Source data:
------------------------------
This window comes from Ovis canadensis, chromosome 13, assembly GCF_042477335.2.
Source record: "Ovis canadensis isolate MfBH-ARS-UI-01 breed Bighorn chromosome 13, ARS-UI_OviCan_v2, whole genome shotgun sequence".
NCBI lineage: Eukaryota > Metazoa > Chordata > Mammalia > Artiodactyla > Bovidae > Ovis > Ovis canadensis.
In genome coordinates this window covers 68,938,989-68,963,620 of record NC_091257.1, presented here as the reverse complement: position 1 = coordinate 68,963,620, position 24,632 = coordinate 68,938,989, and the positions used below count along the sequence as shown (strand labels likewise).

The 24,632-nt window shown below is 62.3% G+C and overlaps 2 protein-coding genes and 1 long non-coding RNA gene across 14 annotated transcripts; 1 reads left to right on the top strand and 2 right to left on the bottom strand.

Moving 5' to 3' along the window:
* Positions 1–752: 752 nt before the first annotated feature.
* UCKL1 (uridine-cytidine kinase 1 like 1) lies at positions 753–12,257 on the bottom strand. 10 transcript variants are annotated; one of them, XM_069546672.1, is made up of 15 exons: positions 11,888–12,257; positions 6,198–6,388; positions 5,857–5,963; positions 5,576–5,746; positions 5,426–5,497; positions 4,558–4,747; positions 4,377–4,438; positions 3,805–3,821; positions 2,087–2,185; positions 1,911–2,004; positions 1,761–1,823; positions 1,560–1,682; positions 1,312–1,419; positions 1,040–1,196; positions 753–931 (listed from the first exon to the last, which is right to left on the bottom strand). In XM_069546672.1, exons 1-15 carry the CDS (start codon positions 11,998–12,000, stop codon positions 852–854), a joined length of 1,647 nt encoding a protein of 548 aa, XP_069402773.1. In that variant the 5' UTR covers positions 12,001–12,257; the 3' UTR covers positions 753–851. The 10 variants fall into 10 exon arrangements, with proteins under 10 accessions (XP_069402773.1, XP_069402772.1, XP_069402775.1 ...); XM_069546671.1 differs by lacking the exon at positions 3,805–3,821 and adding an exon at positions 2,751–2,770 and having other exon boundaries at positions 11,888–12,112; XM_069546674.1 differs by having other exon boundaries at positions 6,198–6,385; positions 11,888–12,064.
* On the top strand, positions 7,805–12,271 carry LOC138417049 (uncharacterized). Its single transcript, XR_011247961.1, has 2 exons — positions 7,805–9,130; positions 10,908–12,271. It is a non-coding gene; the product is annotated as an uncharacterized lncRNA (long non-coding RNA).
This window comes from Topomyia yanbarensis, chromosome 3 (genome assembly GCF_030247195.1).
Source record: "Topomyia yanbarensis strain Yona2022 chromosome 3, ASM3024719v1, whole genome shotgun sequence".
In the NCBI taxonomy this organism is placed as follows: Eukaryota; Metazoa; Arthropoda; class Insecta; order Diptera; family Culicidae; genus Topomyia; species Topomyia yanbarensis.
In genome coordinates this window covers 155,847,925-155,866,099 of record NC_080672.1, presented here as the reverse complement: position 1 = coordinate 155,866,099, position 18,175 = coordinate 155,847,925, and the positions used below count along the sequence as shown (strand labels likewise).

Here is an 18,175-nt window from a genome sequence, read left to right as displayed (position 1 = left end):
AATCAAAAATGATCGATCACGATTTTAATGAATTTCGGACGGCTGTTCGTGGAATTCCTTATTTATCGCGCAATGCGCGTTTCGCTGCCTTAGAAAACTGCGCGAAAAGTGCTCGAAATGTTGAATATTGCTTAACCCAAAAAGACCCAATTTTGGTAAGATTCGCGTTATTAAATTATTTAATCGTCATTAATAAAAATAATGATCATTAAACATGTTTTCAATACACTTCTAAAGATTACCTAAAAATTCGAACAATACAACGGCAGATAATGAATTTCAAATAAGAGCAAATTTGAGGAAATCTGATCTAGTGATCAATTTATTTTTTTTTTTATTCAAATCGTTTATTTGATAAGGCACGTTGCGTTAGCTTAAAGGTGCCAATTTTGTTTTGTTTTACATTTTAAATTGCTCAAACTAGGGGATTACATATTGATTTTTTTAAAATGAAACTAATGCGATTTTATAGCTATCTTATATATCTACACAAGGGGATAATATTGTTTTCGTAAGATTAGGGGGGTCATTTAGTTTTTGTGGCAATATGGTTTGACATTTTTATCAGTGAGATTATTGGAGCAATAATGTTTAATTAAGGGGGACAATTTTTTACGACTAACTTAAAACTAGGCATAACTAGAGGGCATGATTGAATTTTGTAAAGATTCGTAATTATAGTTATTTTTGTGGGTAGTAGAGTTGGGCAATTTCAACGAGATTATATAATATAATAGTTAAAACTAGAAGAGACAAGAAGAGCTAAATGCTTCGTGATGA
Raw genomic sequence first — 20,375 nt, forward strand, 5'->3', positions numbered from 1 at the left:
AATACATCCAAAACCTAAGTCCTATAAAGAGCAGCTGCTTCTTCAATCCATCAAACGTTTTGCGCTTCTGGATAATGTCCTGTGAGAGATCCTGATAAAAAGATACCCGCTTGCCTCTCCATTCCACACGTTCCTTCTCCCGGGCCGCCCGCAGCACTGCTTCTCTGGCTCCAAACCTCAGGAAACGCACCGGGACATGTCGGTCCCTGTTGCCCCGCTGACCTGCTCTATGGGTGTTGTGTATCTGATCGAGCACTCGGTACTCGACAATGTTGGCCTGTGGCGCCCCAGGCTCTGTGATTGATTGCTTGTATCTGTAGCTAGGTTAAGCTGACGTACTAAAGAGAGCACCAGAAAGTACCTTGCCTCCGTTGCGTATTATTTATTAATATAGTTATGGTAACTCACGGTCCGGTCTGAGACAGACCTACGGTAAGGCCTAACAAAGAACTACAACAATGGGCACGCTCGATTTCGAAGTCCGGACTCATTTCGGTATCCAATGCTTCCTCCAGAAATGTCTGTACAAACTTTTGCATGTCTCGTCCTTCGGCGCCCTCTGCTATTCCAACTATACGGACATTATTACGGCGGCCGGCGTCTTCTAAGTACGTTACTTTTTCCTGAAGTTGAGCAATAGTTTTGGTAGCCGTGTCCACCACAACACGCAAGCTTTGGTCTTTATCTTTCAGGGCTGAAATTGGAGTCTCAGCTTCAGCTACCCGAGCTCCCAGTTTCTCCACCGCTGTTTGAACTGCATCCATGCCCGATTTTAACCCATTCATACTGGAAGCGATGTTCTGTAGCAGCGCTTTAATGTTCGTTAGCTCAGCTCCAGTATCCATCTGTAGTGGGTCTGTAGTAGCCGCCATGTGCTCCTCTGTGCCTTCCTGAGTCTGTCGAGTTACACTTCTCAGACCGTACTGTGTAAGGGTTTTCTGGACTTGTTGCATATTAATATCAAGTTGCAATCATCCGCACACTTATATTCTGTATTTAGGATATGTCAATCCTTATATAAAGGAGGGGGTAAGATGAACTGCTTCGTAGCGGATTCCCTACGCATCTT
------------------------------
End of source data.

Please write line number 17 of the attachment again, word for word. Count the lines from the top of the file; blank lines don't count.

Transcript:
AATACATCCAAAACCTAAGTCCTATAAAGAGCAGCTGCTTCTTCAATCCATCAAACGTTTTGCGCTTCTGGATAATGTCCTGTGAGAGATCCTGATAAAAAGATACCCGCTTGCCTCTCCATTCCACACGTTCCTTCTCCCGGGCCGCCCGCAGCACTGCTTCTCTGGCTCCAAACCTCAGGAAACGCACCGGGACATGTCGGTCCCTGTTGCCCCGCTGACCTGCTCTATGGGTGTTGTGTATCTGATCGAGCACTCGGTACTCGACAATGTTGGCCTGTGGCGCCCCAGGCTCTGTGATTGATTGCTTGTATCTGTAGCTAGGTTAAGCTGACGTACTAAAGAGAGCACCAGAAAGTACCTTGCCTCCGTTGCGTATTATTTATTAATATAGTTATGGTAACTCACGGTCCGGTCTGAGACAGACCTACGGTAAGGCCTAACAAAGAACTACAACAATGGGCACGCTCGATTTCGAAGTCCGGACTCATTTCGGTATCCAATGCTTCCTCCAGAAATGTCTGTACAAACTTTTGCATGTCTCGTCCTTCGGCGCCCTCTGCTATTCCAACTATACGGACATTATTACGGCGGCCGGCGTCTTCTAAGTACGTTACTTTTTCCTGAAGTTGAGCAATAGTTTTGGTAGCCGTGTCCACCACAACACGCAAGCTTTGGTCTTTATCTTTCAGGGCTGAAATTGGAGTCTCAGCTTCAGCTACCCGAGCTCCCAGTTTCTCCACCGCTGTTTGAACTGCATCCATGCCCGATTTTAACCCATTCATACTGGAAGCGATGTTCTGTAGCAGCGCTTTAATGTTCGTTAGCTCAGCTCCAGTATCCATCTGTAGTGGGTCTGTAGTAGCCGCCATGTGCTCCTCTGTGCCTTCCTGAGTCTGTCGAGTTACACTTCTCAGACCGTACTGTGTAAGGGTTTTCTGGACTTGTTGCATATTAATATCAAGTTGCAATCATCCGCACACTTATATTCTGTATTTAGGATATGTCAATCCTTATATAAAGGAGGGGGTAAGATGAACTGCTTCGTAGCGGATTCCCTACGCATCTT